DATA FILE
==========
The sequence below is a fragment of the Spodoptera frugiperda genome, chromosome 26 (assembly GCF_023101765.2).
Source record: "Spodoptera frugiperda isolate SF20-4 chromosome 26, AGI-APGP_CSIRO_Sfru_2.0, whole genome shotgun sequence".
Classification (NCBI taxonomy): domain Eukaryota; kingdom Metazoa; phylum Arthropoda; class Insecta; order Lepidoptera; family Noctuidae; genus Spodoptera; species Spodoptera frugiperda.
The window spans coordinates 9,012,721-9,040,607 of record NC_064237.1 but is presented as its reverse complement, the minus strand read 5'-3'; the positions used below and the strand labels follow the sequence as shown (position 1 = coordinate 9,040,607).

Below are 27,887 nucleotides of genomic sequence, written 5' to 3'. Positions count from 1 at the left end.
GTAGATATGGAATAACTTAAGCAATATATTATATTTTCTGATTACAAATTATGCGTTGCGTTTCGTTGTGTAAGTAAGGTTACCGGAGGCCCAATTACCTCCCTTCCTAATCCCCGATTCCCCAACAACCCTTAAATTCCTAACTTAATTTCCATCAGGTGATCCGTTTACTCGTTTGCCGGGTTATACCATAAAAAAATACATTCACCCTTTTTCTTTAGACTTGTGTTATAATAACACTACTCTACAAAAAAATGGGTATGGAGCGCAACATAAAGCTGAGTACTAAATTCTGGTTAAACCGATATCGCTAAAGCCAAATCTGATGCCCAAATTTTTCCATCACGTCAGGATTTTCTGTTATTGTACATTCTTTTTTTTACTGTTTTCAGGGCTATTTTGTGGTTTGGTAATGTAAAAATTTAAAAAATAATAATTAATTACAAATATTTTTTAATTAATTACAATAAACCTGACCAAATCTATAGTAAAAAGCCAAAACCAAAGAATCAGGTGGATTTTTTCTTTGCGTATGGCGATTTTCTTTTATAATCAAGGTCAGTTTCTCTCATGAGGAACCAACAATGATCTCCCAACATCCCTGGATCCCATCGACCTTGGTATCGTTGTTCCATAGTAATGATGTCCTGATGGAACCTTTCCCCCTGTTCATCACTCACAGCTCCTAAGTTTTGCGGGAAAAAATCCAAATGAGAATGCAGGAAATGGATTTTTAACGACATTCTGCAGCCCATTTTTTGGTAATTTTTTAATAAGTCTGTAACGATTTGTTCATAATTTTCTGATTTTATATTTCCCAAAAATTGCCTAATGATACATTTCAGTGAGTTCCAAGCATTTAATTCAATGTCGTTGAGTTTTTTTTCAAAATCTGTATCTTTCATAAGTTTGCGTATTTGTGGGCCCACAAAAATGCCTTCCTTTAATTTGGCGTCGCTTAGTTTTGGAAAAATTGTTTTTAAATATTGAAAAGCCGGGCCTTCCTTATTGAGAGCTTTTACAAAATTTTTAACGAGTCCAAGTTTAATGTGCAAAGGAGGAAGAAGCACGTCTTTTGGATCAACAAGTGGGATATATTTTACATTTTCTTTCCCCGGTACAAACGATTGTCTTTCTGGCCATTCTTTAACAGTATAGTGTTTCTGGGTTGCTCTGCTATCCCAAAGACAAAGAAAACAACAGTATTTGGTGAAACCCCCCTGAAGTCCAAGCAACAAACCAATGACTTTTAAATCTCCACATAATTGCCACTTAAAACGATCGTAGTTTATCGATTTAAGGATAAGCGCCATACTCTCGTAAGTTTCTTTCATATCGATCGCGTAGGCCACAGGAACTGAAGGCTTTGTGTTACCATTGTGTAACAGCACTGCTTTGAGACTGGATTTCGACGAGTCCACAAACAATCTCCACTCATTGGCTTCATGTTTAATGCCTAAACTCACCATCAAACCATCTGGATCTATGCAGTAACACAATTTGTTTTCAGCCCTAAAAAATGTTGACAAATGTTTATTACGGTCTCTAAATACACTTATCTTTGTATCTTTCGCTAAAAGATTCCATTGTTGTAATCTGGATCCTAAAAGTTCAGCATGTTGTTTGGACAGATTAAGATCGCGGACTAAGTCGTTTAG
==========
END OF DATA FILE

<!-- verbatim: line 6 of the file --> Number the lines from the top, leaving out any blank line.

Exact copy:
GTAGATATGGAATAACTTAAGCAATATATTATATTTTCTGATTACAAATTATGCGTTGCGTTTCGTTGTGTAAGTAAGGTTACCGGAGGCCCAATTACCTCCCTTCCTAATCCCCGATTCCCCAACAACCCTTAAATTCCTAACTTAATTTCCATCAGGTGATCCGTTTACTCGTTTGCCGGGTTATACCATAAAAAAATACATTCACCCTTTTTCTTTAGACTTGTGTTATAATAACACTACTCTACAAAAAAATGGGTATGGAGCGCAACATAAAGCTGAGTACTAAATTCTGGTTAAACCGATATCGCTAAAGCCAAATCTGATGCCCAAATTTTTCCATCACGTCAGGATTTTCTGTTATTGTACATTCTTTTTTTTACTGTTTTCAGGGCTATTTTGTGGTTTGGTAATGTAAAAATTTAAAAAATAATAATTAATTACAAATATTTTTTAATTAATTACAATAAACCTGACCAAATCTATAGTAAAAAGCCAAAACCAAAGAATCAGGTGGATTTTTTCTTTGCGTATGGCGATTTTCTTTTATAATCAAGGTCAGTTTCTCTCATGAGGAACCAACAATGATCTCCCAACATCCCTGGATCCCATCGACCTTGGTATCGTTGTTCCATAGTAATGATGTCCTGATGGAACCTTTCCCCCTGTTCATCACTCACAGCTCCTAAGTTTTGCGGGAAAAAATCCAAATGAGAATGCAGGAAATGGATTTTTAACGACATTCTGCAGCCCATTTTTTGGTAATTTTTTAATAAGTCTGTAACGATTTGTTCATAATTTTCTGATTTTATATTTCCCAAAAATTGCCTAATGATACATTTCAGTGAGTTCCAAGCATTTAATTCAATGTCGTTGAGTTTTTTTTCAAAATCTGTATCTTTCATAAGTTTGCGTATTTGTGGGCCCACAAAAATGCCTTCCTTTAATTTGGCGTCGCTTAGTTTTGGAAAAATTGTTTTTAAATATTGAAAAGCCGGGCCTTCCTTATTGAGAGCTTTTACAAAATTTTTAACGAGTCCAAGTTTAATGTGCAAAGGAGGAAGAAGCACGTCTTTTGGATCAACAAGTGGGATATATTTTACATTTTCTTTCCCCGGTACAAACGATTGTCTTTCTGGCCATTCTTTAACAGTATAGTGTTTCTGGGTTGCTCTGCTATCCCAAAGACAAAGAAAACAACAGTATTTGGTGAAACCCCCCTGAAGTCCAAGCAACAAACCAATGACTTTTAAATCTCCACATAATTGCCACTTAAAACGATCGTAGTTTATCGATTTAAGGATAAGCGCCATACTCTCGTAAGTTTCTTTCATATCGATCGCGTAGGCCACAGGAACTGAAGGCTTTGTGTTACCATTGTGTAACAGCACTGCTTTGAGACTGGATTTCGACGAGTCCACAAACAATCTCCACTCATTGGCTTCATGTTTAATGCCTAAACTCACCATCAAACCATCTGGATCTATGCAGTAACACAATTTGTTTTCAGCCCTAAAAAATGTTGACAAATGTTTATTACGGTCTCTAAATACACTTATCTTTGTATCTTTCGCTAAAAGATTCCATTGTTGTAATCTGGATCCTAAAAGTTCAGCATGTTGTTTGGACAGATTAAGATCGCGGACTAAGTCGTTTAG